Knot garden

A knot garden is a garden of very formal design in a square frame, consisting of a variety of aromatic plants and culinary herbs including germander, marjoram, thyme, southernwood, lemon balm, hyssop, costmary, acanthus, mallow, chamomile, rosemary, Calendula, Viola and Santolina. Most knot gardens now have edges made from box (Buxus sempervirens), whose leaves have a sweet smell when bruised. The paths in between are usually laid with fine gravel. However, the original designs of knot gardens did not have the low box hedges, and knot gardens with such hedges might more accurately be called parterres.

Most Renaissance knot gardens were composed of square compartments. A small garden might consist of one compartment, while large gardens might contain six or eight compartments.


Knot gardens were first established in England in the reign of Queen Elizabeth I.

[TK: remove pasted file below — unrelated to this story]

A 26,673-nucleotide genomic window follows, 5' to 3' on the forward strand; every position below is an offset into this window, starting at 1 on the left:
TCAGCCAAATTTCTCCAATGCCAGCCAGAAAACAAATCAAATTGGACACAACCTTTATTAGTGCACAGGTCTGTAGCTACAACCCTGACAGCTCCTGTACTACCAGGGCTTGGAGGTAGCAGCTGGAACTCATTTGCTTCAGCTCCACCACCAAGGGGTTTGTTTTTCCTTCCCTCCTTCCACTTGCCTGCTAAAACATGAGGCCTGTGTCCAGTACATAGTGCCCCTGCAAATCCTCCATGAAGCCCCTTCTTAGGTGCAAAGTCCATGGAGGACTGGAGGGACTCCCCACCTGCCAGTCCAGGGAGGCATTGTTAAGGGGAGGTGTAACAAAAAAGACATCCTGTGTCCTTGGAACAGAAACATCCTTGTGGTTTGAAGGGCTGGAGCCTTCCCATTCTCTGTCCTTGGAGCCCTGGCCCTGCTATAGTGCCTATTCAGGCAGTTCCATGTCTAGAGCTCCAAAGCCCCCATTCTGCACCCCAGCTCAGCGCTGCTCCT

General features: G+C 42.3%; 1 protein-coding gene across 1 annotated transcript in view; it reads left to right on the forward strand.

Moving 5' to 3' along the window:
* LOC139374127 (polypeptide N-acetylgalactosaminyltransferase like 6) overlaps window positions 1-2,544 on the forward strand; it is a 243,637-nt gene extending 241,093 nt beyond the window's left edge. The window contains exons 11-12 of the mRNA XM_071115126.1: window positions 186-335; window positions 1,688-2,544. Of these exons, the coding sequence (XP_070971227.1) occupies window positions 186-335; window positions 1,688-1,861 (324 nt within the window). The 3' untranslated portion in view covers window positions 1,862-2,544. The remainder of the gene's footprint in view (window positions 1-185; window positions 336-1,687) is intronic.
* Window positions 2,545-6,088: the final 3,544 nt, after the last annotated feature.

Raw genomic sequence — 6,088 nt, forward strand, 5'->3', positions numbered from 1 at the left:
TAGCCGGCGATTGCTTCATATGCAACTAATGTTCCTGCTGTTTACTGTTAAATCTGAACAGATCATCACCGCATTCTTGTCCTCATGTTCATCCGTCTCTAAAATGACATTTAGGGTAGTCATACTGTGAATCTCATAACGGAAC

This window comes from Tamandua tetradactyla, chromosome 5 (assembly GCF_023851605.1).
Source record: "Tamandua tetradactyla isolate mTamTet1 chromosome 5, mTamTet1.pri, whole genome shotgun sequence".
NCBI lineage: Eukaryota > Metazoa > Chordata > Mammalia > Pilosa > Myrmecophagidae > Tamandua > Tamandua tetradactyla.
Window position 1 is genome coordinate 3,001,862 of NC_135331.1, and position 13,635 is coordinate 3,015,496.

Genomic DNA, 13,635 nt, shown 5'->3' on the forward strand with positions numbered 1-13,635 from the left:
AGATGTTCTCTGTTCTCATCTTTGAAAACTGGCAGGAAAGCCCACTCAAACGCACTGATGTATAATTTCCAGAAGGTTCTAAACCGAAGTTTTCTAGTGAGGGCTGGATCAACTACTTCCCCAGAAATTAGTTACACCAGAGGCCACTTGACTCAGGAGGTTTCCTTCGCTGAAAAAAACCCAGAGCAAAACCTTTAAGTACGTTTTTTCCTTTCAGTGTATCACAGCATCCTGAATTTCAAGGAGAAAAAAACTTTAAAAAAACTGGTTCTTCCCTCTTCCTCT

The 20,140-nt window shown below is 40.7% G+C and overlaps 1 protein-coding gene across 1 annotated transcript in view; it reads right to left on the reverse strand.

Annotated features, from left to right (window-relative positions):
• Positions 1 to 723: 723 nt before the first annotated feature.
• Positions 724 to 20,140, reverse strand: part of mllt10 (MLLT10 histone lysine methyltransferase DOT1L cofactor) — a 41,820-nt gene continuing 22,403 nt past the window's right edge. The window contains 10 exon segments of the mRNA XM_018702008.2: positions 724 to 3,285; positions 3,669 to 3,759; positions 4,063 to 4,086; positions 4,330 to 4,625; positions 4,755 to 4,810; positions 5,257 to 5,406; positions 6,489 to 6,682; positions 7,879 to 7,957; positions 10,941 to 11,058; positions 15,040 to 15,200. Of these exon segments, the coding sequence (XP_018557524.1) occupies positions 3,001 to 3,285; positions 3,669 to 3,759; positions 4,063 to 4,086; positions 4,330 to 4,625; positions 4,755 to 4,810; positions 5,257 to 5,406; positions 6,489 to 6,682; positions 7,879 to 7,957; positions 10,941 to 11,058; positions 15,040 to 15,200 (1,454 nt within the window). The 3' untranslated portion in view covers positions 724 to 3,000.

Some early knot gardens have been covered over by lawn or other landscaping, but the original traces are still visible as undulations in the present day landscape. An example of this phenomenon is the early 17th-century garden of Muchalls Castle in Scotland.

Knot gardens have become established in many temperate formal gardens throughout the world, including:

A knot garden is featured in Shakespeare's play Love's Labour's Lost.

See also

Media related to knot gardens at Wikimedia Commons


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